Responses to the play as staged have read it as unequivocal in condemning Israel. Andrew Haydon's temperate review, for example, concludes 'the playwright's politics are worn so baldly on the play's sleeve, that the ersatz experimentalism of the piece's form is lost in a mire of lecturing.' Maybe that's the effect of Dominic Cooke's staging and the choices made in rehearsal (though I imagine that Churchill was also closely involved in the production). But on the page, things seem less clear.
The speech or group of lines that has caused much of the debate is undoubtedly incendiary. In the final scene, it advertises itself to the eye, as its lines run on rather than being printed in fractured isolation. It could be read as one voice - it is certainly without the contradictions and arguments that characterise the rest of the text (even so, as noted above, it is the only section of the play to contain question marks - the speaker(s) may not be as assured as they seem).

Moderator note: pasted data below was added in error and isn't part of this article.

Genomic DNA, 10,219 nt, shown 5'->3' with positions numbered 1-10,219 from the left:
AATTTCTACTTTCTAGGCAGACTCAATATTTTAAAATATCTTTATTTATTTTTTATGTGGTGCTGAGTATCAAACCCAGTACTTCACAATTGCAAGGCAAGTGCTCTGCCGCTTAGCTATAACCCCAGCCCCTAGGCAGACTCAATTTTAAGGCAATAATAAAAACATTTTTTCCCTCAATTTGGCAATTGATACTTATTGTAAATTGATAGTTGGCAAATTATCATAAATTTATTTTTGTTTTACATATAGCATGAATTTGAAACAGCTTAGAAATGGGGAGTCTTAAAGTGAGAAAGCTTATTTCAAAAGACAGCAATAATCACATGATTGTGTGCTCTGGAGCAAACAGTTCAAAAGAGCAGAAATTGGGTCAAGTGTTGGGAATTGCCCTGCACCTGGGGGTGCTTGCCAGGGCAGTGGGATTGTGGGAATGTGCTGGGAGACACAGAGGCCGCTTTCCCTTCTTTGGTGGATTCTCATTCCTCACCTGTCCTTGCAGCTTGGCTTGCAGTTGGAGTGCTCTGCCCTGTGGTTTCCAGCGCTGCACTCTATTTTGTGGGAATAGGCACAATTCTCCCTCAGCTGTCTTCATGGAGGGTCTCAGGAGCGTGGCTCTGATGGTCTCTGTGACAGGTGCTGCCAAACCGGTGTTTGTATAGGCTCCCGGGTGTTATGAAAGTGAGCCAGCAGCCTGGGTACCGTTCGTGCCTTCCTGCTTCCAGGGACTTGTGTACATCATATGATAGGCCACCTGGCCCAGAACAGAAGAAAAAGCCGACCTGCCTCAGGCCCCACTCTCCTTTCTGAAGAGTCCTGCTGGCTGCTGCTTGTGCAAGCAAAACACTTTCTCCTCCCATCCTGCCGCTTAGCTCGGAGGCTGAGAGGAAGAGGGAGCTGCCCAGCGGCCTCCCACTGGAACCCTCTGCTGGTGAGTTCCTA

The rhetoric is extreme. 'Tell her we're the iron fist now'; 'tell her we won't stop killing them till we're safe'; 'tell her I wouldn't care if we wiped them out'; 'tell her we're better haters'; 'tell her I look at one of their children covered in blood and what do I feel? tell her all I feel is happy it's not her.' These are brutal sentiments, brutally expressed. The play's anger is concentrated here, in the rush of unshakeable, raging energy. But, surely, it's an extreme voice, and not a representative one.
Is it wrong to voice extremity? Are artists no longer allowed to address violent thoughts and speech? Seven Jewish Children admits this belligerent, extreme voice in the final scene - but then retreats from it. 'Don't tell her that,' urges the next line. And the concluding two lines of the play return to the personal: 'Tell her we love her. / Don't frighten her.' That speech is frightening - but the situation is also frightening. Seven Jewish Children strikes me as an anxious, pained play about trying and failing to explain the world; about trying and failing to contain rhetoric; and about being very frightened.
Enough from me. Critics don't usually get space or opportunity to examine the text in such detail, though there's far more one could say. And much that I've missed or mistaken, no doubt. Tell me what you think: and, as our exam papers used to say, remember to show your working...